Nishmat's Women’s Health and HalachaIn memory of Chaya Mirel bat R' Avraham

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Should I use pills to plan my cycle?

4 October, 2003


Thank you for a wonderful website.

My wedding is in less than three months from today. You write on your website that one is allowed by the rabbis to take birth control pills to schedule the cycle before the wedding. I just want to know what that means.

Can I start taking the pill now, and plan my cycle so that when I have my wedding, I will be at the end of my cycle, and only two-three days after the wedding night I will become niddah (because the cycle starts over) again (since I will be nidah anyways because of dam betulim)??


The decision to use OCPs (oral contraceptive pills) before your wedding to regulate your cycle is an individual one. If you have a regular cycle and your wedding is scheduled accordingly, it may be wise not to start OCPs for this purpose. All OCPs can cause bleeding themselves (particularly for heavier women) and there is the possibility of side effects. On the other hand, if your period is somewhat unpredictable, then OCPs can help in this regard.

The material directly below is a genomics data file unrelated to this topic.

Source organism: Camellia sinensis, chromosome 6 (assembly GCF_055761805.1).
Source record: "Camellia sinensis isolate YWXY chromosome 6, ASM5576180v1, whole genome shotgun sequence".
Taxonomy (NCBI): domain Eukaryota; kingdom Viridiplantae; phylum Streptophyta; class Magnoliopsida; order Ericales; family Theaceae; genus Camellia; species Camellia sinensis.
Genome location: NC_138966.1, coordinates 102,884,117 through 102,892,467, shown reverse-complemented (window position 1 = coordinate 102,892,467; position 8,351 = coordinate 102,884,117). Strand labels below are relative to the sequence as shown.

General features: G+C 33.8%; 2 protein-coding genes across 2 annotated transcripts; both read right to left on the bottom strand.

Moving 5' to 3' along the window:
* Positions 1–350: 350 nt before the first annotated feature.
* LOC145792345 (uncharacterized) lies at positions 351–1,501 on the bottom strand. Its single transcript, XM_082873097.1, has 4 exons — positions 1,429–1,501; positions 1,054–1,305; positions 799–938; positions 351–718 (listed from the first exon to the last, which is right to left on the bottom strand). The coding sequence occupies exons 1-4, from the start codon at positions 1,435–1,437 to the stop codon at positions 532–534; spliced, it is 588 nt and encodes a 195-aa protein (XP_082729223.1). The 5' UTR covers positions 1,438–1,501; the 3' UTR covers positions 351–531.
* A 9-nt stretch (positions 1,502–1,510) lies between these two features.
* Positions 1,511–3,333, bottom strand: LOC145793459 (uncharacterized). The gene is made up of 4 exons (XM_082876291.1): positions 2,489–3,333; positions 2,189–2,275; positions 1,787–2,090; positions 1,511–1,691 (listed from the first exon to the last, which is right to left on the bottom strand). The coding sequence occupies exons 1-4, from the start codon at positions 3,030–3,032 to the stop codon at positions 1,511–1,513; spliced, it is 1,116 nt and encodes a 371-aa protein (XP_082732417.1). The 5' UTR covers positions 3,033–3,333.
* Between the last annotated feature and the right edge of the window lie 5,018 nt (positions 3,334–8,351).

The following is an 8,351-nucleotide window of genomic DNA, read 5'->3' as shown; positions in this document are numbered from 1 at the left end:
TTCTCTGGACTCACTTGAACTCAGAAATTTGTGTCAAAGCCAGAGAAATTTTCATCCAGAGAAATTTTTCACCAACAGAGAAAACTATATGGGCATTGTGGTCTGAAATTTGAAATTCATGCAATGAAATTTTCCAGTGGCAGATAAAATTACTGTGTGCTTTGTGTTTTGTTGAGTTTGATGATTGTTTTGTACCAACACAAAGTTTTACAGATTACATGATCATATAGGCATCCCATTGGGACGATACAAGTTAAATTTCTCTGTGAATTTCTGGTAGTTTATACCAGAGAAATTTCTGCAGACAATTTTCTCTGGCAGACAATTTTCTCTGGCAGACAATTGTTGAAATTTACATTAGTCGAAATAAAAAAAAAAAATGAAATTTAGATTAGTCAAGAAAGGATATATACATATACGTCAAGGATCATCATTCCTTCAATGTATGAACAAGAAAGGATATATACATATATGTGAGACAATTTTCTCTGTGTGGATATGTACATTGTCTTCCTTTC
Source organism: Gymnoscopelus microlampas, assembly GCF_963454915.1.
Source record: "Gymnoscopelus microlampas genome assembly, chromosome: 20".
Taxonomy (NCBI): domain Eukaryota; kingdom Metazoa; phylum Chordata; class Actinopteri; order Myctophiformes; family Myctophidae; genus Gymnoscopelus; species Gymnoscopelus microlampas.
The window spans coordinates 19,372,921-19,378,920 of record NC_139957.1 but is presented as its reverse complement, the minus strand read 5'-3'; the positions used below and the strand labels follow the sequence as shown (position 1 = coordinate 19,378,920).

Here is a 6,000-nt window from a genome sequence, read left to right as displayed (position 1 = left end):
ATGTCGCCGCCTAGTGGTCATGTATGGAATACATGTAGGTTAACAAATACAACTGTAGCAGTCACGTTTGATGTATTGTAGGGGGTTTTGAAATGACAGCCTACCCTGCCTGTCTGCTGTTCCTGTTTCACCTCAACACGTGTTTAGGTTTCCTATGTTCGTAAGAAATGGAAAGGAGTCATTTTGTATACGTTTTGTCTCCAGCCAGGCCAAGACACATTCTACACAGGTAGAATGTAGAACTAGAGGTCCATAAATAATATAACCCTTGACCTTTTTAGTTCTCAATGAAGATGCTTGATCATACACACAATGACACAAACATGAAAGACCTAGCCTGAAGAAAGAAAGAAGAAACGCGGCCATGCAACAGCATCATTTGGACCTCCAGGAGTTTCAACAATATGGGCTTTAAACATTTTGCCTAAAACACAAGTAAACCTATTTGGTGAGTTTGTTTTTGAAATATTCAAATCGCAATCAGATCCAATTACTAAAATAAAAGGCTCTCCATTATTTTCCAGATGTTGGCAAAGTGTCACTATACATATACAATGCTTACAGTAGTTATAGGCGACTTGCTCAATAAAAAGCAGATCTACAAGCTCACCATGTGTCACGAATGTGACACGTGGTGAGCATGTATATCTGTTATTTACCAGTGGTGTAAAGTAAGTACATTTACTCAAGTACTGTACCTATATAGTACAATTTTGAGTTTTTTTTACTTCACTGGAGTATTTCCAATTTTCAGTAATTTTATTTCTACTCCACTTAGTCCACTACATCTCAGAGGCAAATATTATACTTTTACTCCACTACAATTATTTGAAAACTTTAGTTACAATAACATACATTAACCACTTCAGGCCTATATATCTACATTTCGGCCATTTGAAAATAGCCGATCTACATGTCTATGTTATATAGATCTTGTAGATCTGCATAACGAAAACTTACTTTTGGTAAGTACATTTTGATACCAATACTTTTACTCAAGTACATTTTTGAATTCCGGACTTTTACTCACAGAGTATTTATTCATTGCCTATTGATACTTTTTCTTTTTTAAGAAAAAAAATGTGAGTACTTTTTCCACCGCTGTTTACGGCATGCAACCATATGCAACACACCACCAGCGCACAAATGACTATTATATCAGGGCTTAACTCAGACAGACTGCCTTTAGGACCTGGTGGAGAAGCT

If you do decide to use OCPs, then you should begin taking the pills this month so that your body has a few cycles to adjust to the hormones. You would want to schedule your cycles so that you stop taking the pill after the first time that you have relations (sometimes this does not happen on the wedding night). It would be a good idea to discuss this further with your physican. Be sure that he or she understands that not only do you want to avoid having your period at the wedding, but that the bleeding has to cease far enough in advance to allow you to do a hefsek taharah, count seven clean days, and immerse in the mikveh.

Another possibility is to use progesterone to delay your cycle. This also requires guidance and a prescription from your physician, and can be done closer to the wedding if necessary.

You may want to share our article on Hormonal Manipulation for Brides, in the section of our website for health care professionals, Jewish Womens Health, with your physician.

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